GR: Last year at E3, Scene It was part of your plan of attack to reach the mass-market. How well do you feel you've done that?

SK: I think it's a multi-dimesional challenge for us. Clearly Scene it alone is not going to do it and neither is Viva or Banjo. The fact of the matter is our core titles are Halo and Gears Of War so we have a mature-rated brand out there. So marketing is definitely a challenge. We have to work out how to make the brand more appealing and that's what we're doing... there's actually a lot more choice here today than just Gears Of War 2.

Third parties are supporting us too fantastically with a broad catalogue. You just have to look at Guitar Hero and Rock Band, and the success they enjoy on our platform.

And price point is another issue, we have to get to a more mass-market pricepoint.

So I don't think there's one silver bullet. You know, I wish we had the 'Halo' for that audience.

Above: Viva Pinata: Trouble in Paradise

GR: Sony has kind of cleared up on this front with the success of Buzz and Singstar (especially in Europe) and you seem to be relying on third-parties for these mass market appeal titles that aren't even exclusive to 360. Why aren't you developing your own SingStar and Buzz?

SK: Who says we're not? (Laughs) I agree, I understand in Europe particularly Singstar and Buzz have been huge. Of course that's a position of strength for them in Europe, which is making it more difficult for us. We just have to keep plugging away and continue to think about new experiences that take advantage of the unique capabilities that 360 offers. So Live is the big platform for us, and I know it isn't as big in Europe as the US, but I think that can change as well. And we have to look at ways of making it attractive to people so they will want to pay the subscription fee.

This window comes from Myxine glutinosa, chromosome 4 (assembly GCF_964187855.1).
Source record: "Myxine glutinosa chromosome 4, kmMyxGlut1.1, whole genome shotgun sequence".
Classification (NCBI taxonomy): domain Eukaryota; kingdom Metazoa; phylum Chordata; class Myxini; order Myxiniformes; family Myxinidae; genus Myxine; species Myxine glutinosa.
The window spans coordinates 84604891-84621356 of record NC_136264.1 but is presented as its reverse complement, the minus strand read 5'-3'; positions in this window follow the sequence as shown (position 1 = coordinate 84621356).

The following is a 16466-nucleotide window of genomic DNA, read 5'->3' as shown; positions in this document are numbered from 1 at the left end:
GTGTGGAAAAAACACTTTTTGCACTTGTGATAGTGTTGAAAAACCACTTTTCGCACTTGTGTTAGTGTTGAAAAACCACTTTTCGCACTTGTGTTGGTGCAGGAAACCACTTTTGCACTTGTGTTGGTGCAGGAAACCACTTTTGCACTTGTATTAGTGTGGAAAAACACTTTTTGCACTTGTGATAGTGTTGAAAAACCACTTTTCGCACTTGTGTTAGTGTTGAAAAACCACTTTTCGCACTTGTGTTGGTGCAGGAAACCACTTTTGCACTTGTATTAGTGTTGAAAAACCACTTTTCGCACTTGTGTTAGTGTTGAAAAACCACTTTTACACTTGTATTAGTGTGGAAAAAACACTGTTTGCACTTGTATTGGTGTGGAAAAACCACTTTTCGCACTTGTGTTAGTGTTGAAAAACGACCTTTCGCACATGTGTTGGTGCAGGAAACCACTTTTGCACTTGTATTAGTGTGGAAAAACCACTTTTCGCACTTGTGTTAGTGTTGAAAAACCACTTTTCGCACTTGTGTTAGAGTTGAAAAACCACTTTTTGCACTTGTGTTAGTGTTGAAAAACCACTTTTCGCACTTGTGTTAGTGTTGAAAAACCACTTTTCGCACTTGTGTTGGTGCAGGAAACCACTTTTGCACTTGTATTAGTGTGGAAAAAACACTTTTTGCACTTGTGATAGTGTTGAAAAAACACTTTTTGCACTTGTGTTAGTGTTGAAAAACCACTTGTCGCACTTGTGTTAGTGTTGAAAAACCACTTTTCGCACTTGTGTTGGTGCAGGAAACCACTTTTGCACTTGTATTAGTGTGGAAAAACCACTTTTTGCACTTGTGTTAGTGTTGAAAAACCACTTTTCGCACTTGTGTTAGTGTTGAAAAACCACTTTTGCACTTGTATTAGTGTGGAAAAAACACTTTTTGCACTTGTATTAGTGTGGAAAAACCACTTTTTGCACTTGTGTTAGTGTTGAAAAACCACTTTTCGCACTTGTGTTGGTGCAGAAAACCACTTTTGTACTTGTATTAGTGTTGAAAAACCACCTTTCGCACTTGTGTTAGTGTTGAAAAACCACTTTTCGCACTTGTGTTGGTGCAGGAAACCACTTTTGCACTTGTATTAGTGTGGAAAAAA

GR: Going back to the motion controller rumour, it must be tempting to try and do something similar to capture some of that market - but wouldn't it come across as a bit 'me too'?

SK: Well, you have to be careful about doing the me too thing. But what's interesting is that you have a lot of third parties that are trying to rush to the Wii phenomenon, but if you look at the data, the vast majority of software that has sold on Wii has come from Nintendo. So it's not turned out to be a great third party eco-system.

So it could work if you had something that had a great third party eco-system. Having said that, our unique perspective is going to be online oriented for better or worse. In the same way that Sony is Blu-ray and Nintendo is the motion-control, our thing is online. And each of these has strengths and weaknesses in different markets of the world. Whatever we do has to take advantage of our unique capabilities.

GR: Which is why we thought it was weird whenwe heard the motion sensing rumours. Because if Microsoft suddenly came out with a motion sensor it would be last to the party - and SixAxis has hardly taken off that well...

SK: I agree with you. But I've never heard of a motion sensing controller... I don't know what you are talking about...

May 13, 2008